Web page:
Violins set a somber tone, and sunlight streaming in doesn't brighten the dark library as Thomas spreads the news of O'Brien's nighttime departure. Downton Abbey's Season 4 starts with this surprise and the impenetrable gloom cast by the death of Matthew Crawley. Lady Mary in mourning is no surprise at all, and the photography of her may be some of the series' best: she's a Vermeer-like beauty, sculpted in a bedside lamp's glow while her grandmother, the Dowager Countess, urges her to choose to live again for the sake of her child.
Sad though this is, I might miss O'Brien more than Matthew. Matthew and Lady Mary were interesting before they were a couple, and boring once they were. Was it their chemistry or the scripts that took a dive? They lost their charisma, and instead of a honeymoon phase, we were treated to heavy sighs with the loss of Downton (once again) looming on the horizon, coming between them and threatening their way of life. After a World War, a lustful scandal involving a death, each other's fiancés, and numerous threats and misunderstandings, these two were finally married, but ever on the brink of destruction.
This "way of life" has always been the main character of Downton Abbey, and the threat to it, progress, is a villain that cannot be stopped. Heading into the Roaring Twenties, Downton Abbey fans should brace themselves for an onslaught of progress on several fronts, and the characters, whether they know it or not, need to find out how they will fit into the new order (though the Dowager Countess might hope to die before it comes to that).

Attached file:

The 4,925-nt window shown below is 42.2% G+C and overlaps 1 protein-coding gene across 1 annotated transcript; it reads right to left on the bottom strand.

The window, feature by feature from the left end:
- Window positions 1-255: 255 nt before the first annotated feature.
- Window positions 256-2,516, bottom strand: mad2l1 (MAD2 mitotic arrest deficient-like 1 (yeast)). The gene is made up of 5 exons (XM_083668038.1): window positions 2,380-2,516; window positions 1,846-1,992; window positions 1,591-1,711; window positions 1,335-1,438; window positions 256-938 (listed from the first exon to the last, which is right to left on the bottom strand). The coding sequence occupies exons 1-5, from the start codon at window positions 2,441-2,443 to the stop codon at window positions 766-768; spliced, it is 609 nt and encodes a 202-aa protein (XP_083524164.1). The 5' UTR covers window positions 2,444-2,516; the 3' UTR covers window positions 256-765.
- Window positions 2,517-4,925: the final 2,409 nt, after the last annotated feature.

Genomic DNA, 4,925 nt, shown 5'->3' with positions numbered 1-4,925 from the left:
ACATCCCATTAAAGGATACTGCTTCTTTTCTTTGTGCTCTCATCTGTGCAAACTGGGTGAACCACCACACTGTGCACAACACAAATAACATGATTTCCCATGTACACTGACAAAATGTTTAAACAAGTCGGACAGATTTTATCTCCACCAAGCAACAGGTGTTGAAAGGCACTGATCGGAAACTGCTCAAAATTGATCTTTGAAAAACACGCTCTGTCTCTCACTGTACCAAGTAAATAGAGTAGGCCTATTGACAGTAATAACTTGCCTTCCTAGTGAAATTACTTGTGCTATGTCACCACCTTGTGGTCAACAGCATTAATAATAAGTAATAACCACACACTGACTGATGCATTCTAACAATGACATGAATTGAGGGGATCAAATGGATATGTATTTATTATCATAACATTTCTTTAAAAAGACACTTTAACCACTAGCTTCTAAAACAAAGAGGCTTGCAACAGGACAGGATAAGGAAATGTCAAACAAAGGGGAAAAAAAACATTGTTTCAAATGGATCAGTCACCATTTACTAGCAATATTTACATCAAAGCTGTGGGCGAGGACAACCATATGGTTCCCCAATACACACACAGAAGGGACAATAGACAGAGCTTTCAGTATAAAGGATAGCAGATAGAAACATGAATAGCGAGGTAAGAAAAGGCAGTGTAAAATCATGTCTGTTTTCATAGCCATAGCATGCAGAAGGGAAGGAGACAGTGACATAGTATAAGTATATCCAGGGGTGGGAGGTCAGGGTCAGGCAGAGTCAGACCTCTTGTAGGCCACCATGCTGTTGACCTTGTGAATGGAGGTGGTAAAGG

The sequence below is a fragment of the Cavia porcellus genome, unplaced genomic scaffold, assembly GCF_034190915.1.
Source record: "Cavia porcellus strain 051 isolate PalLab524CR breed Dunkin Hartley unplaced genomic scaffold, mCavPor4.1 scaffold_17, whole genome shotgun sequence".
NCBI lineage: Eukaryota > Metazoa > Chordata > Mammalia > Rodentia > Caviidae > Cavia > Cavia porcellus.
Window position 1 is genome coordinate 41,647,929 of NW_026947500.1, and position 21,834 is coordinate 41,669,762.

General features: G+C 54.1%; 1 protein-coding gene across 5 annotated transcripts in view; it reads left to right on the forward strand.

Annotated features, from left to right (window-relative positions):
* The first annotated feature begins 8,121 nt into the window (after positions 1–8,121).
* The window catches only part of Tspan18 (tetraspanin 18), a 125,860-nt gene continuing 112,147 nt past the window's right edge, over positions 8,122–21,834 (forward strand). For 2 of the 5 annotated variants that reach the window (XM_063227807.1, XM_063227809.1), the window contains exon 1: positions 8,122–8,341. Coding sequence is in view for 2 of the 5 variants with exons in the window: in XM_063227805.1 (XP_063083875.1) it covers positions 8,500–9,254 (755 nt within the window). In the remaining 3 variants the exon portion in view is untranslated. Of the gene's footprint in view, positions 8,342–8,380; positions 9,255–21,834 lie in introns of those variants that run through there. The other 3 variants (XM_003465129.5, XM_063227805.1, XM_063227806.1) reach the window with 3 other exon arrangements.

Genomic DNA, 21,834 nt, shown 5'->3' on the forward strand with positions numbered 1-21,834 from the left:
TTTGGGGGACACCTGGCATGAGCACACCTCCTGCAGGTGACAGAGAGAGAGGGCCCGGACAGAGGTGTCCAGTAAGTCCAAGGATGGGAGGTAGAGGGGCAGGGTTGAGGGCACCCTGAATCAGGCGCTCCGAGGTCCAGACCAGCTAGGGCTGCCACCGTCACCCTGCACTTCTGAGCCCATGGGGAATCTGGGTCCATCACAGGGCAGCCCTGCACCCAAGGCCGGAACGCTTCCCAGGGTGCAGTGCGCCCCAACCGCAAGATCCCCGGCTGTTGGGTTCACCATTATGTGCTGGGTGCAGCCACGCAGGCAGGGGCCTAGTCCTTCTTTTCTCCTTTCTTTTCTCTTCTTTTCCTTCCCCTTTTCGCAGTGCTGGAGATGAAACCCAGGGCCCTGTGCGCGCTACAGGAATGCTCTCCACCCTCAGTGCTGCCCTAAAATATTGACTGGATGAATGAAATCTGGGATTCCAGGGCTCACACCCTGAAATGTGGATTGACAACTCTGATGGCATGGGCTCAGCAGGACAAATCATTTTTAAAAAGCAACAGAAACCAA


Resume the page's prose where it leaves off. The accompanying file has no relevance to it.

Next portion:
It's 1922. Women have won the right to vote and their advancement's on the rise in both England and the United States. Lady Edith embraces this change. Unlike generations before her, she does not have to resign herself to a sad life of old-maidenhood. Her stunning dresses reveal her modern attitude and her skin. Women can be seen dining out in restaurants, and Lady Edith's adding public kissing to this development. Far from her parents' generation already, she's thinking of living with Michael, out of wedlock, until his divorce (leaving us to wonder, advancements or not, is he worth it?).
Progress brings with it the on-going struggle of managing Downton, and that of the new ways versus the old. With Matthew gone, Lord Grantham has no choice but to throw up his hands all too eagerly and revert to the old ways in the face of impending "death taxes." (What were the old ways again? Find yourself on the brink of collapse and beg from friends and relatives?) It's impossible not to think of the historical context of the feminist movement when Lady Mary takes her seat at the Tenants' Luncheon, even if she's only there to maintain the new ways established by her late husband. Donned in a tasteful, post-mourning purple, her small step toward "handling affairs" is a giant leap for women-kind.
While the future of Downton is uncertain, the force of economic change is felt most poignantly, and is perhaps most relevant to today, in Mr. Molesley's story. His services as Matthew's valet are no longer needed for obvious reasons, and his extensive search for another job fails. A valet from Downton should be able to find another situation in the world as Molesley knew it, but with estates like Downton crumbling, there's no longer the demand for a Gentleman's Valet that there used to be. Forced to leave Downton with no prospects at middle age, he moves in with his father, his livelihood swept away by a tsunami-like cultural shift.
Progress in technology took a back seat in this episode, and Mrs. Patmore's resistance to the new electric mixer was a mild, comic diversion, as was the downstairs love-triangle of Daisy/Alfred/Ivy.
I wonder if the overall tension created by time marching on and inevitably destroying the Downton Abbey way of life makes me more forgiving of some of this show's thinner subplots, but I'm hooked on it regardless. I can't get enough of the actors and the sets and costumes they get to play in. The Dowager Countess' zingers alone are worth tuning in for.